I have a few services (such as syncthing) set up as user-level systemd services on my Arch machine. They work great when I
ssh in, but when I connect using
mosh, they seem to start and then immediately stop again. For instance, I can connect with mosh, and do
systemctl --user status syncthing and get back that it's running or shutting down; then, repeating the command, I get
Failed to connect to bus: No such file or directory
Based on other similar questions, I've checked that
$XDG_RUNTIME_DIR is set within the mosh session:
$ echo $XDG_RUNTIME_DIR /run/user/1000
Indeed, it seems the user manager shuts down cleanly, even though I'm still connected to the session:
$ systemctl status firstname.lastname@example.org ● email@example.com - User Manager for UID 1000 Loaded: loaded (/usr/lib/systemd/system/user@.service; static; vendor preset: disabled) Active: inactive (dead) [...] Aug 16 18:36:56 ip-172-70-3-138 systemd: Closed GnuPG cryptographic agent and passphrase cache (restricted). Aug 16 18:36:56 ip-172-70-3-138 systemd: Reached target Shutdown. Aug 16 18:36:56 ip-172-70-3-138 systemd: Starting Exit the Session... Aug 16 18:36:56 ip-172-70-3-138 systemd: Received SIGRTMIN+24 from PID 7877 (kill). Aug 16 18:36:56 ip-172-70-3-138 systemd: Stopped User Manager for UID 1000.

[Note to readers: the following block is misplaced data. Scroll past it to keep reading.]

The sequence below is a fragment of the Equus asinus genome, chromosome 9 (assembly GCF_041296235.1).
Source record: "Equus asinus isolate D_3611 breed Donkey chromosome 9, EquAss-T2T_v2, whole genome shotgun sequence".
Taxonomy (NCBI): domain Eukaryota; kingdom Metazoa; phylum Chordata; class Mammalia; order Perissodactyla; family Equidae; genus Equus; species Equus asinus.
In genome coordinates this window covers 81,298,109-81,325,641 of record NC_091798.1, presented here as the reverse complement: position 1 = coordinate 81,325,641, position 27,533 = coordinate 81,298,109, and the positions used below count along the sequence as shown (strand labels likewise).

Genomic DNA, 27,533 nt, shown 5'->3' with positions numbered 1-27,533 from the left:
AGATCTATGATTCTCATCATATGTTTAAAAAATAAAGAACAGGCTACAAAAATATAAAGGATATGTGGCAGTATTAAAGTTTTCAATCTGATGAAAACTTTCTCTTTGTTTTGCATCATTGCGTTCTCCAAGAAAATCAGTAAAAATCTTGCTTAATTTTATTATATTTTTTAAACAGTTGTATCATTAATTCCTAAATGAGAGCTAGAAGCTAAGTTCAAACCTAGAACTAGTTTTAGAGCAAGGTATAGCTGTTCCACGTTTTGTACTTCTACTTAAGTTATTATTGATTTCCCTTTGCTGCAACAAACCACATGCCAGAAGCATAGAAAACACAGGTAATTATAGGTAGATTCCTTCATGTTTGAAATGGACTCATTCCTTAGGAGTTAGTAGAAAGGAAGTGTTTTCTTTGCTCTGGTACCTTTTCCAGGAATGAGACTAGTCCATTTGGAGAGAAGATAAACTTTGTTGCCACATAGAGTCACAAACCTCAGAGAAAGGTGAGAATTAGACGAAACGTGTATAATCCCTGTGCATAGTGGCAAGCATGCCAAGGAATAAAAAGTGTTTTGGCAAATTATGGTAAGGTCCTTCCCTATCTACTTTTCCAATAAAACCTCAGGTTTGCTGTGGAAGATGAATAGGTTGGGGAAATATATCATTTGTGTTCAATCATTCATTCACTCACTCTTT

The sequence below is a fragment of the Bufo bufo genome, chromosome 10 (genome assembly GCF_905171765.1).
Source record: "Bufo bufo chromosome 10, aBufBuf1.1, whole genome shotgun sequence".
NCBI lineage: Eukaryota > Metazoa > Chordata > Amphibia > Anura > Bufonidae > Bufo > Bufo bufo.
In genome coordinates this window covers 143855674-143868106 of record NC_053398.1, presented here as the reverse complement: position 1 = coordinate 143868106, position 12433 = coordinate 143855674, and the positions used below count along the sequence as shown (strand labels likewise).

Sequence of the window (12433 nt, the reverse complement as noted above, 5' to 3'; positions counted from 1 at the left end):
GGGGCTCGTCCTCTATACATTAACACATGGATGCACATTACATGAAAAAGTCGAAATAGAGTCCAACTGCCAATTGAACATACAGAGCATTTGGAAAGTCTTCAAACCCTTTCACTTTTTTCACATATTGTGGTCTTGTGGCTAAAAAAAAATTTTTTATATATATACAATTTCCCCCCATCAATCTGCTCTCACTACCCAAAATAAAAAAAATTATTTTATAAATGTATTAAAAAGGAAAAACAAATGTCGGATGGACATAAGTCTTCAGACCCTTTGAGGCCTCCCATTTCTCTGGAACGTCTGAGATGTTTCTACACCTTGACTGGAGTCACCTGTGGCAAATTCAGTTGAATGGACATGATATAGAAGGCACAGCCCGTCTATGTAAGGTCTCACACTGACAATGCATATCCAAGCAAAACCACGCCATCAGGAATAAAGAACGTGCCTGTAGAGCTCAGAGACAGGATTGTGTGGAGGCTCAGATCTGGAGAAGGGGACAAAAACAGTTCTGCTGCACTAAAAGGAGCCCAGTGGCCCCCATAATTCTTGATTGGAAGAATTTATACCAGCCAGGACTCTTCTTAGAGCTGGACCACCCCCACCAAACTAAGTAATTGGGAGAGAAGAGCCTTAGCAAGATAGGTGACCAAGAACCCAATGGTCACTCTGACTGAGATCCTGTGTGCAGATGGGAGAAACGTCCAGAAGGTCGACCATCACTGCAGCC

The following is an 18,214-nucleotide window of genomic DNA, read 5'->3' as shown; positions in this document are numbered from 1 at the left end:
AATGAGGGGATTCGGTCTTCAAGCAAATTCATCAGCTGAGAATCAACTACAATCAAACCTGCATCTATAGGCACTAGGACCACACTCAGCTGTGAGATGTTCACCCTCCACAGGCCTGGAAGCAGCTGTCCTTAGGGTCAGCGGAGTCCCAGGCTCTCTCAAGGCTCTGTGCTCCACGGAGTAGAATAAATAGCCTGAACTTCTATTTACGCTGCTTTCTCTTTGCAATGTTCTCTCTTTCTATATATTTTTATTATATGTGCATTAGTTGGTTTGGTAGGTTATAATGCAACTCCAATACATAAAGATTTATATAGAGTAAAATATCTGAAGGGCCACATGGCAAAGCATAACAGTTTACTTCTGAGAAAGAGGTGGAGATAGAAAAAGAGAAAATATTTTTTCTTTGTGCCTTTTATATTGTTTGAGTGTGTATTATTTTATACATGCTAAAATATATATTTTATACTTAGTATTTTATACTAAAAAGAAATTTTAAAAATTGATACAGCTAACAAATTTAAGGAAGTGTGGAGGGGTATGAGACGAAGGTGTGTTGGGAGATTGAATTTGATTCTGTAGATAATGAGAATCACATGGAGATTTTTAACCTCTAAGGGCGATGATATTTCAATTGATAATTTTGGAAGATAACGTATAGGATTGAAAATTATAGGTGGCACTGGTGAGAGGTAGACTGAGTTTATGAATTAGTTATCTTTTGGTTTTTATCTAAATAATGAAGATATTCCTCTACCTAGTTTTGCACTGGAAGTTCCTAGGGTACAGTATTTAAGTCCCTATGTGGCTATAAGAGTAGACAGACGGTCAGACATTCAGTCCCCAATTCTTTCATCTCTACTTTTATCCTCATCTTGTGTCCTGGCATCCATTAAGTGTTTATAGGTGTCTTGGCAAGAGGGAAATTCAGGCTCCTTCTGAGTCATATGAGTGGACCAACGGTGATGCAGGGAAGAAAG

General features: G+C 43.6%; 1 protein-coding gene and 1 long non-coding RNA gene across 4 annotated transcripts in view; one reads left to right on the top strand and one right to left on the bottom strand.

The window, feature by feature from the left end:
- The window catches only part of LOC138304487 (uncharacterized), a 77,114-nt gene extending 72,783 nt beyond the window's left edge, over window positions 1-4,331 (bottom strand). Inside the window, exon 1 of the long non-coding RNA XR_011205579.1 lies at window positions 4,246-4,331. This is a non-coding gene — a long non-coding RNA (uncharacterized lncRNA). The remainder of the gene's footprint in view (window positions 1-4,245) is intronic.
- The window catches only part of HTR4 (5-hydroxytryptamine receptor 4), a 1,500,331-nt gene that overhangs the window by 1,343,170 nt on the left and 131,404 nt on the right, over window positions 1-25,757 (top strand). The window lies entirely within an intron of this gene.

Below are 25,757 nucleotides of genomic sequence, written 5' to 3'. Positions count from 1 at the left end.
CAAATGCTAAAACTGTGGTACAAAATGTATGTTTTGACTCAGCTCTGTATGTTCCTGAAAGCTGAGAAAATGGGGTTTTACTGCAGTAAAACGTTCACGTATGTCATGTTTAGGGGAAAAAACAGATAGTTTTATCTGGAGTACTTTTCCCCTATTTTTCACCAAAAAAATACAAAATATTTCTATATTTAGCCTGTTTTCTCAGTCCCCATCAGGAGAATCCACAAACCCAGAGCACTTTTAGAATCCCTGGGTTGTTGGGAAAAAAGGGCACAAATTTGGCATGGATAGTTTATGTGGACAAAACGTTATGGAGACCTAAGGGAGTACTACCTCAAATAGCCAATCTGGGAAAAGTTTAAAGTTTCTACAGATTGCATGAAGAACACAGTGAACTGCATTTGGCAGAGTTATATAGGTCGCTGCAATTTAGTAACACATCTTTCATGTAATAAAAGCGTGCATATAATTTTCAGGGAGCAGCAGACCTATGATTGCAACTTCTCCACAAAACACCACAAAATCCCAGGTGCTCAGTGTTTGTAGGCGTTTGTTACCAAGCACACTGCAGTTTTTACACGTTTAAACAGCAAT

How do I keep the services alive?
Update: Tmux sessions themselves don't start or keep systemd services alive, at least on my system. I haven't been able to find out whether that's correct behavior or not, but it seems to me a tmux session should keep systemd from closing things down. Consider the case where I'm editing a file using
emacsclient: I would expect that if my connection dropped for a minute, whether using mosh or tmux, the emacs daemon would stay alive.